As an example of the way the system could be used, assume a light chase including a plurality of lighting effects. Lighting effect no. 2 follows lighting effect no. 1 and lighting effect no. 3 follows lighting effect no. 2 and so on. This all continues until the end of the chase. The chases can be synchronized with, for example, clock timings.
A system clock is changed in order to change various aspects which are synchronized with that system clock. According to one aspect, a show with sequential lighting events has operations which are timed to coincide with incidents in music. The cues are triggered from a system timing element in the console, and times are controlled by the clock in the console. According to this aspect, the console's effective clock running frequency is modified. The cues remain synchronized with the clock, but since the clock has been changed, the cues occur at different absolute times. This operation is referred to herein as Time Bending (TM).
Specific ways of carrying out this operation are described.
These and other aspects will now be described in detail with reference to the accompanying drawings, wherein:
FIG. 1 shows a block diagram of the invention;
FIG. 2 shows a flowchart of an automated operation of this system;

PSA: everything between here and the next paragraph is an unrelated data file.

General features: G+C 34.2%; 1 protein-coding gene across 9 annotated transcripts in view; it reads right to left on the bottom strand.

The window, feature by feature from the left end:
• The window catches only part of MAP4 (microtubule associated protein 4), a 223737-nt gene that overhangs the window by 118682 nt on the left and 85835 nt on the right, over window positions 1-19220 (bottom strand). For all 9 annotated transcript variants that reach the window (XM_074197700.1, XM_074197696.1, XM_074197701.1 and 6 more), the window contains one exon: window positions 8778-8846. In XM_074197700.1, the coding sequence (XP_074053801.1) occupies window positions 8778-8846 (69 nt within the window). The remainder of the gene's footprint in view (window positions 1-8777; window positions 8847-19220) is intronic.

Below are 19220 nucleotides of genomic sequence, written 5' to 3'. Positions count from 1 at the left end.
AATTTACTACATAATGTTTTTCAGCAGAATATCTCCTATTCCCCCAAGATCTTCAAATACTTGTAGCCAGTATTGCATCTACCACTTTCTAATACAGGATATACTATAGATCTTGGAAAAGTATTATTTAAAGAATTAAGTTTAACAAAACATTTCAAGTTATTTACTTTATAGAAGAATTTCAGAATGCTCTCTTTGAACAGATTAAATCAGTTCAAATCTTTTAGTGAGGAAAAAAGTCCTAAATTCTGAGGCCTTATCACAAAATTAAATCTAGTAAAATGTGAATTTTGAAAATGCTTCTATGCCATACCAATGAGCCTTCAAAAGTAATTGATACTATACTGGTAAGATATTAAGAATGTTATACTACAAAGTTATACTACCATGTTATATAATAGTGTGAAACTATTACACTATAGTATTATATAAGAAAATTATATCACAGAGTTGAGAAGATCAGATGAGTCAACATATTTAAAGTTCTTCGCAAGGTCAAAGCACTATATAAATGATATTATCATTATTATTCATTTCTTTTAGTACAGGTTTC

FIG. 3 shows a flowchart of how the tempo is used to adjust timings;
FIG. 4 shows a flowchart illustrating how operations are carried out relative to timing; and
FIG. 5 shows a flowchart of operation showing maintaining global time as an integer part and a fractional part.
FIG. 1 shows a block diagram of the preferred embodiment using a time bending system. ICON console 100 includes processor circuitry therein including a clock element 120 which is preferably effected as described herein. ICON console 100 also includes a display unit 102 and a controlling unit 104.
The architecture of the ICON console uses a separate controlling line for each multi-parameter fixture being controlled. FIG. 1 includes two ICON units 106, 108, although in reality many more would be expected. A Wash Lamp (TM) unit 110 is also shown. Single parameter fixtures 114, 116, may be controlled from a single line 111.
Therefore, lines 105, 107, and 109 each carry information from a single unit. Line 111, however, may carry a plurality of time division multiplexed information. This information is distributed to dimmer rack 112 which feeds a number of single parameter (e.g., dim-only) lighting fixtures 116, 118.
Both the ICON console 100 and the ICON units 106, 108 include their own processor controlling the operations. The Wash Lamp unit 110 may also include a processor. These elements of the lighting system are commanded at certain times to carry out a prestored "cue", which can be either an operation or a sequence of various operations.